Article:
With a significant change in its purpose and culture on the rapidly approaching horizon, the Capitol Hill Chamber of Commerce is looking for a new person to represent its more than 300 members.
In a Thursday morning announcement, the business community and advocacy organization said that Michael Wells is leaving the organization after serving as executive director at the nonprofit for five years.
Like our thriving neighborhood, the Capitol Hill Chamber of Commerce continues to evolve. And, today, the Capitol Hill Chamber of Commerce announces Michael Wells, the Chamber’s Executive Director, has decided to leave the organization. Michael’s departure comes after nearly ten years of distinguished service as president of the board and more recently as Executive Director. Michael advanced many of the neighborhood and the organization’s goals and helped strengthen Capitol Hill community by connecting leaders from organizations across the Hill. We are incredibly proud of the work that Michael has done for the neighborhood, and his legacy with this organization will live on.
“Michael will be sorely missed, but with the strength of our partners, our incredible members, and our diverse and representative board, we believe the future is strong, and we look forward to continuing to serve you and Capitol Hill,” the announcement reads. Wells will leave his role at the end of the month, according to the statement from the Capitol Hill Chamber of Commerce board of directors.
The chamber board is currently co-chaired by Jill Cronauer, director of property management at Capitol Hill developer Hunters Capital, and resident representative Meghann Glavin who works at Starbucks.
In a letter accompanying the statement, Wells recalled his days as a Broadway business owner at Bailey Coy Books and the “astonishing decade of change” in the neighborhood.
It’s time to move on. After over a decade of working for the Capitol Chamber of Commerce – first as a volunteer and the first President of the Board of Directors, then as staff – I’ve decided to pursue other opportunities. It’s been an astonishing decade of change for me and for Capitol Hill. As a small business manager and owner (Bailey/Coy Books, R.I.P.), I struggled and celebrated with all of you in the good times and bad as an indie, locally owned business. And after the closing of the store I made the economic health and prosperity of this neighborhood that I love so very much my work.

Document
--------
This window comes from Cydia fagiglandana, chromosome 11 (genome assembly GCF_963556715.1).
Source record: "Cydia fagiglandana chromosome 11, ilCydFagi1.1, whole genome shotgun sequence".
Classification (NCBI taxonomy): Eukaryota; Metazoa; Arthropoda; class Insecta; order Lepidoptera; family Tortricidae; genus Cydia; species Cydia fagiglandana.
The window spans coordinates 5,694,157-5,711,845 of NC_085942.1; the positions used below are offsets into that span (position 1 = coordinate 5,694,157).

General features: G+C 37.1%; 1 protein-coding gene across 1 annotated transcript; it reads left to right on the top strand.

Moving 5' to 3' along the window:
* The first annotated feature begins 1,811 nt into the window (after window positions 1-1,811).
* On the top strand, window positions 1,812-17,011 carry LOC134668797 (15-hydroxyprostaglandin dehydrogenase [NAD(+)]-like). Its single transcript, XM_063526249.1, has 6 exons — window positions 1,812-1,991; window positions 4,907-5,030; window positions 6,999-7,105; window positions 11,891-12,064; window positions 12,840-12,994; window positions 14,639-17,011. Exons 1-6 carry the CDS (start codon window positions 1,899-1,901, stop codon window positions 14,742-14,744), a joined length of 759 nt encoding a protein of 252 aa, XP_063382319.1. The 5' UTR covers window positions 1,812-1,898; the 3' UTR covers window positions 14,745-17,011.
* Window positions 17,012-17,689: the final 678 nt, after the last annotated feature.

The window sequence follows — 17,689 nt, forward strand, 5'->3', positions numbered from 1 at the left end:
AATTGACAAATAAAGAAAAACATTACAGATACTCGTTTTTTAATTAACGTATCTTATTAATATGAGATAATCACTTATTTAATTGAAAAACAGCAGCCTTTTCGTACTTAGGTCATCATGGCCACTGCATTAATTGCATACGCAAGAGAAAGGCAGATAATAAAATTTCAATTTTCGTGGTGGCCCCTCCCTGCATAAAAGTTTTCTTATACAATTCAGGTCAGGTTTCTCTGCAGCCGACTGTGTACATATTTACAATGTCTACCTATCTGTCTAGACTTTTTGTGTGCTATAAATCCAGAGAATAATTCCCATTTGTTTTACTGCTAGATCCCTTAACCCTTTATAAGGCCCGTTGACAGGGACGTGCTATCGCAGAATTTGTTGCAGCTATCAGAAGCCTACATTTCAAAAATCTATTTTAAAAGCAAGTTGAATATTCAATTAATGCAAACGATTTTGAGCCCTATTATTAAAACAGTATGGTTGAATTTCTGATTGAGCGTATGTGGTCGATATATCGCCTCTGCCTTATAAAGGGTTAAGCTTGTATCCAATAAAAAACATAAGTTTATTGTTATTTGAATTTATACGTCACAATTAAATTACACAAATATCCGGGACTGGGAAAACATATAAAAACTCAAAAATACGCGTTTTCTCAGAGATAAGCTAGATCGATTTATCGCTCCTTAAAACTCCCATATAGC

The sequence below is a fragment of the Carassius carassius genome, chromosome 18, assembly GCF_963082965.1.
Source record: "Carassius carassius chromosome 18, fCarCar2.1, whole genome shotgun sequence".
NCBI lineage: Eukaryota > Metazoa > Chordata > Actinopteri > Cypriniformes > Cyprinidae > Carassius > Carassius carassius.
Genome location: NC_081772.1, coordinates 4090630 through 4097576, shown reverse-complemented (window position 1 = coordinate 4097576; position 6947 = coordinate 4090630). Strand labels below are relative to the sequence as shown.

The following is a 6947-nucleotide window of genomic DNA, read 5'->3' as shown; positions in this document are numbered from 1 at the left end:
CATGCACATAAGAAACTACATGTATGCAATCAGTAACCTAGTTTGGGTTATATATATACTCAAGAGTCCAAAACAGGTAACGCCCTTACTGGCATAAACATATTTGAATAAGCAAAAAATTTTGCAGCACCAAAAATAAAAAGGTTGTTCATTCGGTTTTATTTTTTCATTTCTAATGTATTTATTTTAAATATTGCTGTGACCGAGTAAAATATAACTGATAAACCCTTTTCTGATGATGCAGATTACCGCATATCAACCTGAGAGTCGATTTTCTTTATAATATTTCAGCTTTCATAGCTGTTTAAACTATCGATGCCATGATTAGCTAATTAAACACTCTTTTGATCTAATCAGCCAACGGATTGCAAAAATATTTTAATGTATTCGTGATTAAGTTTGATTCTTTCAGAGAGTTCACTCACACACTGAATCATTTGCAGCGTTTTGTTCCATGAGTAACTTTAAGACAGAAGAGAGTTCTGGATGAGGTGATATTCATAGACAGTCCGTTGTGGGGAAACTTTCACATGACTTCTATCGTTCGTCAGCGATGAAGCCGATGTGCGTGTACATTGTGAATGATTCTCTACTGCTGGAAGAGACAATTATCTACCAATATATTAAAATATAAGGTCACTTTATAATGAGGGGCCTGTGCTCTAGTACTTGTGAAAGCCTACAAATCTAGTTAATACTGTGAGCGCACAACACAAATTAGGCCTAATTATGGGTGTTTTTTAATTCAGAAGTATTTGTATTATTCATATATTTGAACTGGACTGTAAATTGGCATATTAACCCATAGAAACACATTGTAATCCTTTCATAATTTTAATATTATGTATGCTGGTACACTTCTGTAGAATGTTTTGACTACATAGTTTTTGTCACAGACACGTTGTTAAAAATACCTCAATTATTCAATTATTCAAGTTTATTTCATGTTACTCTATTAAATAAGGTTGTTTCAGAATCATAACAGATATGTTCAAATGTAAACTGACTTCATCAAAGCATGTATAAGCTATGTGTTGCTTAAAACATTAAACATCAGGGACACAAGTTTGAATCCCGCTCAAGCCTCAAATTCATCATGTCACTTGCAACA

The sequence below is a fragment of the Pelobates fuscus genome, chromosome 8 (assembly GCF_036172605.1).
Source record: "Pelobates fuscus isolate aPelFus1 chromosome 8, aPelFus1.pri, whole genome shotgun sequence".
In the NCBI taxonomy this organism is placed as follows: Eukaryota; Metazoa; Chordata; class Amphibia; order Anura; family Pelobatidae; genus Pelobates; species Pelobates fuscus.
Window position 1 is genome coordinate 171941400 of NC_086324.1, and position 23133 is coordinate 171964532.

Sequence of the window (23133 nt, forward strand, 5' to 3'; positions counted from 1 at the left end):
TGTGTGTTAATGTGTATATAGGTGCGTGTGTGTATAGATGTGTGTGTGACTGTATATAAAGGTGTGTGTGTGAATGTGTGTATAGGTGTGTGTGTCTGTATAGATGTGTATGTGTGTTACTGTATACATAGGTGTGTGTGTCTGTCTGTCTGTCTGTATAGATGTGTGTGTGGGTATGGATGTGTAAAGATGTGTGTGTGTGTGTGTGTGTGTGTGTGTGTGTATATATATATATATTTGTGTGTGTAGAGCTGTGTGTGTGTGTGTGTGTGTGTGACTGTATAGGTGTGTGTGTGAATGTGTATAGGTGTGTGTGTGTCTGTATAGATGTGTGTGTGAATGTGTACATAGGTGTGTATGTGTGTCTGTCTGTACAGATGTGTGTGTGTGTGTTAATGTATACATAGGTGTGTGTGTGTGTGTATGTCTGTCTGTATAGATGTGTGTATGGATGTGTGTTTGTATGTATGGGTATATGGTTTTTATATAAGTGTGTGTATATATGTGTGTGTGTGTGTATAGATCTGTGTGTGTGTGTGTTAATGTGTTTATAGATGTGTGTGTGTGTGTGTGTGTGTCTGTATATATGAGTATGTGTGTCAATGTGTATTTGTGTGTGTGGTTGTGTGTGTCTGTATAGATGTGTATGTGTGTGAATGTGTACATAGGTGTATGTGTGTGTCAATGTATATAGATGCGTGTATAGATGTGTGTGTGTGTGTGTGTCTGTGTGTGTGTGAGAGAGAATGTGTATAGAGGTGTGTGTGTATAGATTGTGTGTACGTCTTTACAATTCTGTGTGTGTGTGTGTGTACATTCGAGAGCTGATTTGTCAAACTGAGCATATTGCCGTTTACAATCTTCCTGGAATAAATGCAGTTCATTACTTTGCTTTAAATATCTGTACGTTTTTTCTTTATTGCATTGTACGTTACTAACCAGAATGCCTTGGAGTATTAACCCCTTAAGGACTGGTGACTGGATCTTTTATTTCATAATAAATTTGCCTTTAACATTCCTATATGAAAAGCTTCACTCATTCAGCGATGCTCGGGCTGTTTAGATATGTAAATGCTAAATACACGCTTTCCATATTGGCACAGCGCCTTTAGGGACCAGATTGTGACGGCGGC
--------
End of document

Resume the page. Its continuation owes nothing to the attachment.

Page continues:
Wells tells CHS he is taking time to assess his options before announcing what comes next.
Wells filled a variety of roles in leading the chamber — from cheerleader to Hilloween Santa Claus (Images: CHS)
The 50-year-old lead the chamber — the group is unaffiliated with the conservative-leaning United States Chamber of Commerce lobbying group (though if you ever wanted to get a rise out of Wells, you could ask him about his peeve over the confusion) — through an important era in the wake of the organization’s 2007 reformation.
Wells took over as interim director in the spring of 2010 after his Broadway bookstore shuttered. Powered by membership fees and grants, the chamber under Wells became in many ways the leading voice and coordinator for civic activities in the neighborhood beyond the group’s business focus.
Working with the Capitol Hill Community Council, Wells helped lead the push for community priorities like affordable housing in the planning for the development surrounding the about to open Broadway light rail station. In the letter accompanying the announcement, included in full at the bottom of this post, Wells also included promotional events like Hilloween, his work to mitigate tensions with local businesses around Capitol Hill Block Party, and his City Hall advocacy for “increased transit, affordability, infrastructure and safety” in the neighborhood as among his most important work.
In the swirling world of Capitol Hill business, it was sometimes difficult to discern victories from defeats. Wells has continued to take heat from some Capitol Hill business owners and chamber members for not doing more to fight the $15 minimum wage law. Meanwhile, proponents of the wage and advocates for a less commercial, more queer-friendly Capitol Hill frequently targeted Wells’s middle ground approach to the issues.